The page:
Aercap Ireland Ltd (on its own behalf and on behalf of all those insured under policy UMR B1752GE2100325000) v AIG Europe S.A. (on its own behalf and on behalf of all underwriters subscribing to Section One of policy UMR B1752GE2100325000)

JurisdictionEngland & Wales
JudgeMr Justice Butcher
Judgment Date25 January 2023
Neutral Citation[2023] EWHC 96 (Comm)
Docket NumberCase No: CL-2022-000294
CourtQueen's Bench Division (Commercial Court)
Between:
Aercap Ireland Limited (on its own behalf and on behalf of all those insured under policy UMR B1752GE2100325000)
Claimant
and
(1) AIG Europe S.A. (on its own behalf and on behalf of all underwriters subscribing to Section One of policy UMR B1752GE2100325000)
(2) Lloyd's Insurance Company S.A. (on its own behalf and on behalf of all underwriters subscribing to Section Three of policy UMR B1752GE2100325000)
Defendants
and
Fidelis Insurance Ireland Dac
Applicant

[2023] EWHC 96 (Comm)

Before:

THE HON Mr Justice Butcher

Case No: CL-2022-000294

IN THE HIGH COURT OF JUSTICE

BUSINESS AND PROPERTY COURTS OF ENGLAND AND WALES

KING'S BENCH DIVISION

COMMERCIAL COURT

Royal Courts of Justice

Strand, London, WC2A 2LL

Dominic Kendrick KC, Peter MacDonald Eggers KC and Rebecca Jacobs (instructed by Reynolds Porter Chamberlain LLP) for the Applicant

Stephen Midwinter KC and Edward Ho (instructed by Herbert Smith Freehills LLP) for the Claimant

Gavin Kealey KC, Andrew Wales KC and David Murray (instructed by Holman Fenwick LLP) for the First Defendant

Richard Waller KC and Michael Ryan (instructed by Kennedys Law LLP) for the Second Defendant

Hearing date: 13 January 2023

Approved Judgment

This judgment was handed down remotely at 10.00am on Wednesday 25 January 2023 by circulation to the parties or their representatives by e-mail and by release to the National Archives (see eg https://www.bailii.org/ew/cases/EWCA/Civ/2022/1169.html).

Mr Justice Butcher Mr Justice Butcher
1

This is an application by the Applicant, Fidelis Insurance Ireland DAC (‘Fidelis’) to be joined as the Third Defendant to these proceedings, and for consequential directions to be given.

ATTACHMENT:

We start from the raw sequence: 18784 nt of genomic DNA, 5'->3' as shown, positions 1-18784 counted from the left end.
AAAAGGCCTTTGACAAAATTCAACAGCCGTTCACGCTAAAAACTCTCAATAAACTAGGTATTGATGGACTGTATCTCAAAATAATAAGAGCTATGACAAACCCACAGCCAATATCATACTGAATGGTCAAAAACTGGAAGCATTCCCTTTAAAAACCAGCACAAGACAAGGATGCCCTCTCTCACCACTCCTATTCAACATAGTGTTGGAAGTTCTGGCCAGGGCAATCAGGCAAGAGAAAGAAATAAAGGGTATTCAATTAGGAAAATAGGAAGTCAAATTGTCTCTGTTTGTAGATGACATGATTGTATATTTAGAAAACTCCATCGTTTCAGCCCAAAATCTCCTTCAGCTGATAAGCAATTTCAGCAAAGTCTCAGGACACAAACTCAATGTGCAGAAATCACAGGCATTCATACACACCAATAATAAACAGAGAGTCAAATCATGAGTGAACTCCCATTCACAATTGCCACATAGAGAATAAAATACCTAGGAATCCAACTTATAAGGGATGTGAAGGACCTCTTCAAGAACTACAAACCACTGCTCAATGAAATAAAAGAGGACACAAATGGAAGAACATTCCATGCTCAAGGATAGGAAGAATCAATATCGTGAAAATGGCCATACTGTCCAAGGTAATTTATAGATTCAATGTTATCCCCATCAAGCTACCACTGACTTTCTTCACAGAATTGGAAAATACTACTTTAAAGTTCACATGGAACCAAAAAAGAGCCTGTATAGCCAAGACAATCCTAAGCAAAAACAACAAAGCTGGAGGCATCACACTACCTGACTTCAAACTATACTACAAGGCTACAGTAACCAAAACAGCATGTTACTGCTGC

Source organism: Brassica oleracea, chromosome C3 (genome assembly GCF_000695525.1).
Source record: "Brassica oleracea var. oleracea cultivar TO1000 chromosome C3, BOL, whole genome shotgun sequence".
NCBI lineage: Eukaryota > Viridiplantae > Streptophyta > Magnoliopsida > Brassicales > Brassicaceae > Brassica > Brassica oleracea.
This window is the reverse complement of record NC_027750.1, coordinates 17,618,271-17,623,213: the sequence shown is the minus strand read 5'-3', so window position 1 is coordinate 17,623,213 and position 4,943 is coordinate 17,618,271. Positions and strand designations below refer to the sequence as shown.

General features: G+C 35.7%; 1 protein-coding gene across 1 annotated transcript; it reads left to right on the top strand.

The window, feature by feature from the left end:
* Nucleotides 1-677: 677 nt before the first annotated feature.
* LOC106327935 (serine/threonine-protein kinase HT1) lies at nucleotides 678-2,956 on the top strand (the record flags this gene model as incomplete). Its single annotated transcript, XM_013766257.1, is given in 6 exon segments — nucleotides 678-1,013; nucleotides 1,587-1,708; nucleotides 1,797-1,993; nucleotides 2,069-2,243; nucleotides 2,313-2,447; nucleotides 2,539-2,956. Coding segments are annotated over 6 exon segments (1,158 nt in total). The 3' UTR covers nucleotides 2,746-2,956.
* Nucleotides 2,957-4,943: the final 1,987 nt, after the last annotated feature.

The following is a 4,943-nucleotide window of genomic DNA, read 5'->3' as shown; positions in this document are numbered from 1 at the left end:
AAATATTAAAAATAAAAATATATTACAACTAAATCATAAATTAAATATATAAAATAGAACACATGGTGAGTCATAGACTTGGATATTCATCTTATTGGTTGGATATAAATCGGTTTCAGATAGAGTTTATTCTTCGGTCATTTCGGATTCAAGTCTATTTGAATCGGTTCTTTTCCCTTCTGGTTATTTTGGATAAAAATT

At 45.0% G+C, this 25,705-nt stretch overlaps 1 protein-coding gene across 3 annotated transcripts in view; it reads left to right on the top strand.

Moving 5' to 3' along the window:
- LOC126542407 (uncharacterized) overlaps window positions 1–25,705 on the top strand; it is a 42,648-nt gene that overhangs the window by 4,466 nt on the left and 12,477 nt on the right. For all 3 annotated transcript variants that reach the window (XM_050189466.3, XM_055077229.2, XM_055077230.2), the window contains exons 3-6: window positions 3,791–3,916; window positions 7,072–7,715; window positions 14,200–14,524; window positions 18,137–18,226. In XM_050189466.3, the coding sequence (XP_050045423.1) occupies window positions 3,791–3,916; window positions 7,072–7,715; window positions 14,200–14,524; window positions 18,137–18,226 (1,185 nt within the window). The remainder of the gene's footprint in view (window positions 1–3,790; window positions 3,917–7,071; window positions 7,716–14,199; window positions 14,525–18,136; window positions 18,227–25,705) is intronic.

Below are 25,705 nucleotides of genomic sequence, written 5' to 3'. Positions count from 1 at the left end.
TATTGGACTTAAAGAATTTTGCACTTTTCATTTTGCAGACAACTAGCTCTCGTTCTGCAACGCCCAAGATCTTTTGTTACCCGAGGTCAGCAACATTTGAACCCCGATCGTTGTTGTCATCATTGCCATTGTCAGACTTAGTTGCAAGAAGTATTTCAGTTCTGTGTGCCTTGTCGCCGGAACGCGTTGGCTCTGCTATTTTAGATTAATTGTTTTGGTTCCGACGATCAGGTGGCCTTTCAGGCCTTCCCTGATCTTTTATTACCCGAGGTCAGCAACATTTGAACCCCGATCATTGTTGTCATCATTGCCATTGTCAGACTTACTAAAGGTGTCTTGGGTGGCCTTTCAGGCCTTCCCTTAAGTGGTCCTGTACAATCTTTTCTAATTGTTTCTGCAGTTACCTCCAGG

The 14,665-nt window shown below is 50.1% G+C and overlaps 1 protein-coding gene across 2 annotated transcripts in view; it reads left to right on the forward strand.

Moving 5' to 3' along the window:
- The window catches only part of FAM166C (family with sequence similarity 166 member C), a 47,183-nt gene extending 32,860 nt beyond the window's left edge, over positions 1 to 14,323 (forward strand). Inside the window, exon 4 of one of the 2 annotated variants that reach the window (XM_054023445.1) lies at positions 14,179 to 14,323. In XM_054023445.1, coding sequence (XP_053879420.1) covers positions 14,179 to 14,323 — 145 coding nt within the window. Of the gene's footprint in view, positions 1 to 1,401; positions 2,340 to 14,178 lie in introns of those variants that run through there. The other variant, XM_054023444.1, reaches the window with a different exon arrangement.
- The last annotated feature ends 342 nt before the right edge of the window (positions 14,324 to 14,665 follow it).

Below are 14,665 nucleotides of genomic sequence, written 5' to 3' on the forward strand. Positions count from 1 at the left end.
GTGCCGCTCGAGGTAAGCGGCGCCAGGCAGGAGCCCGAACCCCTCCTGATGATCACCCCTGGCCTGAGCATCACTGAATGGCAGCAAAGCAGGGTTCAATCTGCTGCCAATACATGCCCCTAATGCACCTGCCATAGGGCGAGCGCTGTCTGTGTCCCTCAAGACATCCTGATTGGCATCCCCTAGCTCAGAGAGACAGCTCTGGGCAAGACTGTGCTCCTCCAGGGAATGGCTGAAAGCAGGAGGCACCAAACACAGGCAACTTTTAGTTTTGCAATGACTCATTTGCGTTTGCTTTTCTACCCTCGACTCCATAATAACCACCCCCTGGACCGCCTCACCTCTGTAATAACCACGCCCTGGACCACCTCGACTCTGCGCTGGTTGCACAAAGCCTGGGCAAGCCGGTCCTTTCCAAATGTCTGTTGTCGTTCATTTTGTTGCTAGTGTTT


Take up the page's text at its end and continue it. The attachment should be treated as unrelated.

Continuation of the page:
2

At the conclusion of the hearing on 13 January 2023, I told the parties that the application to join would be granted, and that I would give reasons for that decision in due course. These are those reasons.

Background

3

The background may, in large part, be taken from the Claimant's (‘AerCap's’) Skeleton Argument, and, as far as material, is as follows. This summary is not intended to be contentious or to decide any matter which may be in dispute between the parties.

4

Following the Russian invasion of Ukraine, the EU, and subsequently the UK, imposed sanctions prohibiting AerCap and other related lessors (collectively the ‘Insureds’) from continuing the leasing of aircraft and aircraft parts to Russian airlines, with effect from 28 March 2022. Between 2 and 9 March 2022, notices were issued by AerCap and its related lessor entities to their Russian lessees, terminating the leasing of all aircraft and engines which had been on lease to them, and requiring those lessees to return the assets to specified locations. In the majority of cases the lessees declined to do so.

5

The Defendants are the insurers under Section One (‘All Risks’) and Section Three (‘War Risks’) of the Insureds' aircraft hull, spares and equipment policy for the period 1 November 2021 to 31 October 2022 (‘the Policy’).

6

On 10 March 2022 AerCap wrote to its insurers under Section One and Section Three of the Policy notifying them of what was said to be the ‘happening of an event likely to give rise to a claim.’ On 24 March 2022 AerCap submitted a claim to those insurers seeking an indemnity of nearly US$3.5 billion in respect of what was said to be a total loss of 116 aircraft and 23 engines which had not been returned by lessees contrary to AerCap's request. AerCap advanced its claim principally under Section One, with an alternative claim under Section Three.

7

The insurers did not accept AerCap's claims. AerCap proceeded to issue the present proceedings on 9 June 2022. The claim is advanced against Section One insurers in the amount of some US$3.5 billion. The alternative claim against Section Three insurers is, as is common ground, capped at the Section Three aggregate limit of US$1.2 billion.

8

The way in which AerCap advanced its claim, in its Claim Form, was as a representative action, whereby the First Defendant (‘AIG’) was sued as a representative on its own behalf and on behalf of the Section One insurers; and the Second Defendant (‘LIC’) was sued as a representative on its own behalf and on behalf of the Section Three insurers.

9

Fidelis is one of a number of insurers which subscribed to both Section One and Section Three of the Policy. On 22 August 2022, shortly before the First and Second Defendants served their defences, solicitors instructed on behalf of Fidelis wrote to the parties seeking their consent to Fidelis being joined to the action. As, in the event, neither the First Defendant nor AerCap consented to the joinder, Fidelis issued the present application on 22 September 2022.